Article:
Evidence suggests that juggling the demands of work with a personal life has become a major issue for American workers. An AICPA survey found that 87% of women and 78% of men expressed concern about work-life balance. For employees with young children, 91% of women and 83% of men expressed great concern. The survey also found that the main reasons CPAs leave public accounting were working conditions, including schedule, hours, and assignments (81% of respondents), and work-life balance (68%) (N. Baldiga, “Opportunity and Balance: Is Your Organization Ready to Provide Both?” Journal of Accountancy, May 2005).

Another survey, of more than 1700 employees by Business Credit magazine, found that 18% agreed with the statement “In the New Year, I plan to look for another job to improve my work-life balance” (“One in Five Employees Plans to Quit in 2006 to Pursue a More Balanced Life,” Business Credit, April 2006). These demographics and trends will increasingly force companies to develop more-flexible work programs.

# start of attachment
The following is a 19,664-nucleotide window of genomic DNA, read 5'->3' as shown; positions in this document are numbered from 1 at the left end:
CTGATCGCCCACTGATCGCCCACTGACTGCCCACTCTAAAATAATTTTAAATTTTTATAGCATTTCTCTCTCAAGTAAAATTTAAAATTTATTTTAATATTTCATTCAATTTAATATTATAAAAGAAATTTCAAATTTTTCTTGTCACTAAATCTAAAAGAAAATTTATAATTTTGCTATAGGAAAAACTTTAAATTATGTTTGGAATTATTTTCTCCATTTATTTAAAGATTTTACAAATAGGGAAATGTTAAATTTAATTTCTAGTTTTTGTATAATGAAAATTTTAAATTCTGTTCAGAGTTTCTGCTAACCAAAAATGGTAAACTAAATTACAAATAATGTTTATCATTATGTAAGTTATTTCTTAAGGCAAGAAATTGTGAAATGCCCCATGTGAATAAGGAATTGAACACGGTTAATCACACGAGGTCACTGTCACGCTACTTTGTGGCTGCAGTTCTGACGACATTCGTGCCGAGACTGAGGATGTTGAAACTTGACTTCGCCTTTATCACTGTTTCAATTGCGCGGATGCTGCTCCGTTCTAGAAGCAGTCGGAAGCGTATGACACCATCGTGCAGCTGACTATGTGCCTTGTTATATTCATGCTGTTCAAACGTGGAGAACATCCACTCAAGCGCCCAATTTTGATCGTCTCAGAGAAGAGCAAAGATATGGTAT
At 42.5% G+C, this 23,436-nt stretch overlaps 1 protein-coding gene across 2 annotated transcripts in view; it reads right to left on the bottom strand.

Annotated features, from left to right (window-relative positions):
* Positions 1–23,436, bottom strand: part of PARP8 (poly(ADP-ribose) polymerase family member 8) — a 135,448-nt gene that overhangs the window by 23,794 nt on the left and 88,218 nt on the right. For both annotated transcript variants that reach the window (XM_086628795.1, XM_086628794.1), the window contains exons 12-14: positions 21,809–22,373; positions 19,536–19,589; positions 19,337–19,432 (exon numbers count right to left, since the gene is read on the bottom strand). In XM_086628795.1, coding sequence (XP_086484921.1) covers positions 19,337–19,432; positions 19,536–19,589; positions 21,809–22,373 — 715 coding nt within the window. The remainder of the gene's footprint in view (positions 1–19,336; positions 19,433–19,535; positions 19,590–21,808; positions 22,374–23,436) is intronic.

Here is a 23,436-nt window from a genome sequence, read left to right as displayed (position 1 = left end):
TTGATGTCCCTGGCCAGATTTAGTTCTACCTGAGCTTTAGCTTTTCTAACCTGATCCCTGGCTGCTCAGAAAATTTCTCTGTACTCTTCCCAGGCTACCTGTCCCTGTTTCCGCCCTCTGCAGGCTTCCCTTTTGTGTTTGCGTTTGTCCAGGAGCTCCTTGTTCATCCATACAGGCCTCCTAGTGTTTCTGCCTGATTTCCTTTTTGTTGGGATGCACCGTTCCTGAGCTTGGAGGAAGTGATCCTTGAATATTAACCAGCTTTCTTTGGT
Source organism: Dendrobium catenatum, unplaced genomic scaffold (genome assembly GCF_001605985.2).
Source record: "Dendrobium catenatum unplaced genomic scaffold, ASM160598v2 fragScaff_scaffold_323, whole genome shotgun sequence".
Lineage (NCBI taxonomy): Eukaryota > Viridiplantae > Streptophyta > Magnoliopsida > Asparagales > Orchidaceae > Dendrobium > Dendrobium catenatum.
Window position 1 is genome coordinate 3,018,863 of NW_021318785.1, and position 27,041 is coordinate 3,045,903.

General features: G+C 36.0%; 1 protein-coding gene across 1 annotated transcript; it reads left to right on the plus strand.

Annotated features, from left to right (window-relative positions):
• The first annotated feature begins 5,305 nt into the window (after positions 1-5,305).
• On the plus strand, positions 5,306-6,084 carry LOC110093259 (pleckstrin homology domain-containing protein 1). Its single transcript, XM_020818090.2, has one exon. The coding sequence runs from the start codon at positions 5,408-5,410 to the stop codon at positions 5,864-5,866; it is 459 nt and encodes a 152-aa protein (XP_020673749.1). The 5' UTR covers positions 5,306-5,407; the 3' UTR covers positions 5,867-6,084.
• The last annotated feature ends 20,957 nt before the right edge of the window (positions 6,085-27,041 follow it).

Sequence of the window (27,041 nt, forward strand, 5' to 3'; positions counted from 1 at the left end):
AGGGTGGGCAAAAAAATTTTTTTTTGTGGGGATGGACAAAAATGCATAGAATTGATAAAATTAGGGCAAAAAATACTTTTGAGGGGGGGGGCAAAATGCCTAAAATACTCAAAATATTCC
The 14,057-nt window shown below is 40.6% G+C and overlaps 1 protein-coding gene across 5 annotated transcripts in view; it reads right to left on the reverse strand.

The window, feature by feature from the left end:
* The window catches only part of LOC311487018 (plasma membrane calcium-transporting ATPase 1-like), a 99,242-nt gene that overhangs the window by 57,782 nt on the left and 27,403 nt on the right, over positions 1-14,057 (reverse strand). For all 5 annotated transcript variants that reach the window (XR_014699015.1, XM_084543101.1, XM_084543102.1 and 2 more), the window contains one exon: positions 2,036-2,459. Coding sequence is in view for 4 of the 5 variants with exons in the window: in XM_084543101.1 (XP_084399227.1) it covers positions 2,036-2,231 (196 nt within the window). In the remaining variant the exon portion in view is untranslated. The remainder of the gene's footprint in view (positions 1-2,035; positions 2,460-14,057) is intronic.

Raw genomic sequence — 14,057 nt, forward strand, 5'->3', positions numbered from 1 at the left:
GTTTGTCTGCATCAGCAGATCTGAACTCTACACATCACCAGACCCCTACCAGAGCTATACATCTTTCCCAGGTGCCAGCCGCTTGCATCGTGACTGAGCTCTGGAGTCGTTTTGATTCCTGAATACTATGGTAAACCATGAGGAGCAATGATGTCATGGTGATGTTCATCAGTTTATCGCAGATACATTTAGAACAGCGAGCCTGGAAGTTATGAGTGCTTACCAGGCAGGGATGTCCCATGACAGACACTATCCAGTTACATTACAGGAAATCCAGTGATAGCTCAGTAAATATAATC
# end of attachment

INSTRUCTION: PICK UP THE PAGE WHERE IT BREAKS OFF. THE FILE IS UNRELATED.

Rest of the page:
Advantages of Flexible Work Arrangements

Flexible work arrangements offer many advantages in helping companies gain a competitive advantage in attracting and retaining valued highly educated employees. Flexible work arrangements include any arrangement that varies from the traditional schedule of 8:00 a.m. to 5:00 p.m., Monday through Friday, in an office setting. These arrangements frequently include flexibility in the hours that employees work, the places where they work, their access to technology, their professional development opportunities, and mentors to help employees adjust to new ways of working.